Firefighters battle dangerous terrain and 40C heat in search for missing Dr Michael Mosley in Greece

Search team in Symi, Greece, where a search and rescue operation is under way for TV doctor and columnist Michael Mosley
-Credit: (Image: Yui Mok/PA Wire)


Search teams on the small Greek island of Symi are battling "dangerous" and sweltering conditions, with temperatures soaring to 40C, in their quest to find missing TV presenter Dr Michael Mosley. The uniformed team from Symi has been enduring the intense heat as the search pressed on into Saturday, with efforts including rescuing a sheep trapped in a stone shack to thoroughly check the premises.

Firefighters have had to divide their forces, tackling the challenging steep and rocky landscape individually, while also deploying a drone to aid in the search. One of the searchers commented on the perilous nature of the task during the summer months, which limits the size of the search parties due to the heightened risk of wildfires.

Stergos Giakoumakis, a firefighter, explained the situation from one of the search peaks: "Because it's not so easy to bring here 100 people, especially this period, because it's the most dangerous period. Everything is dry and it is too dangerous for firemen to search."

The teams have been working in shifts, with a half-hour handover between them, according to Giakoumakis. To combat the relentless sun, firefighters have resorted to using umbrellas for protection, as they navigate areas devoid of shade or paths near the hilltops that lie between Pedi bay and Agia Marina, the suspected route of Dr Mosley.

The terrain is treacherous, with dead grass poking through the rocky ground and only sparse shrubbery surviving the harsh conditions. An emergency helicopter was also spotted at approximately 3.20pm local time, flying over Pedi bay towards the rugged area where the intensive search for Dr Mosley continues, reports Nottinghamshire Live.

On Friday, Mika Papakalodouka, the mayor's daughter, spoke to PA news agency, revealing that numerous islanders had taken to their boats in an effort to locate the missing Brit. "It is a small island, people talk. We're good people actually here. Everybody is looking for him," said the 20 year old.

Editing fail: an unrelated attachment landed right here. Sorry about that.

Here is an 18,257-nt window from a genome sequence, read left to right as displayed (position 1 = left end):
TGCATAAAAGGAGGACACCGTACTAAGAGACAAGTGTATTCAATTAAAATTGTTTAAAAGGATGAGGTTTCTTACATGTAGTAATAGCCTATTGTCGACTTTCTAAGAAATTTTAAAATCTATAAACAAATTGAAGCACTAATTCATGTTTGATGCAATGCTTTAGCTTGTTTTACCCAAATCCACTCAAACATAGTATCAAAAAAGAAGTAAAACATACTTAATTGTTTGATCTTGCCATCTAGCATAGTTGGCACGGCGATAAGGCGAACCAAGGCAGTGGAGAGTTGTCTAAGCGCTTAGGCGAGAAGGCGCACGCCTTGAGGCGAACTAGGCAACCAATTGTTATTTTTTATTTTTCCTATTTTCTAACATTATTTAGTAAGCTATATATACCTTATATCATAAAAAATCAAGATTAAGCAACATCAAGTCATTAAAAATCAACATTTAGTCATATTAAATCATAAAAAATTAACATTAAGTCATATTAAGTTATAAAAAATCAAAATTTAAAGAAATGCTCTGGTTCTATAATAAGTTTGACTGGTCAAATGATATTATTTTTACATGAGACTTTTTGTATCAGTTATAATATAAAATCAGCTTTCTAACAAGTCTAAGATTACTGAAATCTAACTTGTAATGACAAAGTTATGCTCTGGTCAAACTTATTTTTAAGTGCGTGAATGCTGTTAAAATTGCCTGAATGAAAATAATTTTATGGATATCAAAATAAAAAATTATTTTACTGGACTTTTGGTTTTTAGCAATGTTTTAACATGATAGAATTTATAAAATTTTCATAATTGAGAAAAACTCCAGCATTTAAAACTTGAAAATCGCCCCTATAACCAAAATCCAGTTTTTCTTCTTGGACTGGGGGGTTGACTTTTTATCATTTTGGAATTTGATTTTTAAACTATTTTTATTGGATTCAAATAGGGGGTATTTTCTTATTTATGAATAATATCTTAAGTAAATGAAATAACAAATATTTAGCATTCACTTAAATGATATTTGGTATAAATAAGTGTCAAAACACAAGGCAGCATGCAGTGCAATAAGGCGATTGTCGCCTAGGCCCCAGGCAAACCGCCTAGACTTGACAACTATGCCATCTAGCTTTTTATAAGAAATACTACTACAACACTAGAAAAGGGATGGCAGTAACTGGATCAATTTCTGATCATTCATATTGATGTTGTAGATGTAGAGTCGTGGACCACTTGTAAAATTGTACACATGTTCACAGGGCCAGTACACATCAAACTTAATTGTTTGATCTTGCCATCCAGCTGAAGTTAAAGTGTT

"It's such a small island to get lost on. It's so weird for us. Everybody is worried and looking for him."

A sighting of Dr Mosley, famed for his promotion of the 5:2 diet and regular appearances on The One Show and This Morning, was reported by a woman who saw him in the Pedi area on Wednesday. According to a local Facebook group, Mosley set out for a walk from Saint Nikolas beach around 1.30pm Greek time (11.30am BST) on Wednesday.

Dr Mosley's wife expressed her enduring hope on Saturday as the search for the well-known British television doctor expanded into the dangerous mountain regions of Symi. Search teams have been scouring the area for the 67 year old since he vanished while walking towards the island's centre on Wednesday.

Dr Clare Bailey Mosley described the ordeal of the past three days without her husband as the "longest and most unbearable days" for both her and their children. All four of Dr Mosley's children have travelled to Symi to assist with the ongoing search.

In a heartfelt statement, Dr Bailey Mosley conveyed the family's distress: "It has been three days since Michael left the beach to go for a walk. The longest and most unbearable days for myself and my children."

"The search is ongoing and our family are so incredibly grateful to the people of Symi, the Greek authorities and the British Consulate who are working tirelessly to help find Michael. We will not lose hope."

New CCTV footage has emerged showing Mosley walking with an umbrella near Pedi marina in Symi. Earlier video from a local residence captured him heading towards a rugged trail around 2pm on Wednesday.

Symi's mayor, Eleftherios Papakaloudoukas, has pledged to press on with the intensive search efforts, which include police, firefighters with drones, and divers, despite the perilous terrain and soaring temperatures, until Mosley is located. He described the terrain as "difficult to pass" consisting of "only rocks" and home to numerous snakes.

Through an interpreter, Mayor Papakaloudoukas, who has served for 22 years, expressed doubt over anyone's ability to withstand the extreme heat, which exceeded 40C on the day Mosley vanished. The mission to locate Dr Mosley has been termed a "race against time" by one of the search party members last Friday.

Mr Papakaloudoukas expressed his hope that Dr Mosley would be found "safe and alive", remarking: "All the community is so sad about this, (it has) never happened before."

At 6am on Saturday, firefighters began a search within a 6.5km (four-mile) radius over a mountainous region encircled by the sea, according to Manolis Tsimpoukas, who coordinates searches for missing individuals on the Dodecanese Islands. When questioned about any trace of the missing Briton, he reported "nothing, nothing" and characterised the terrain as "very dangerous".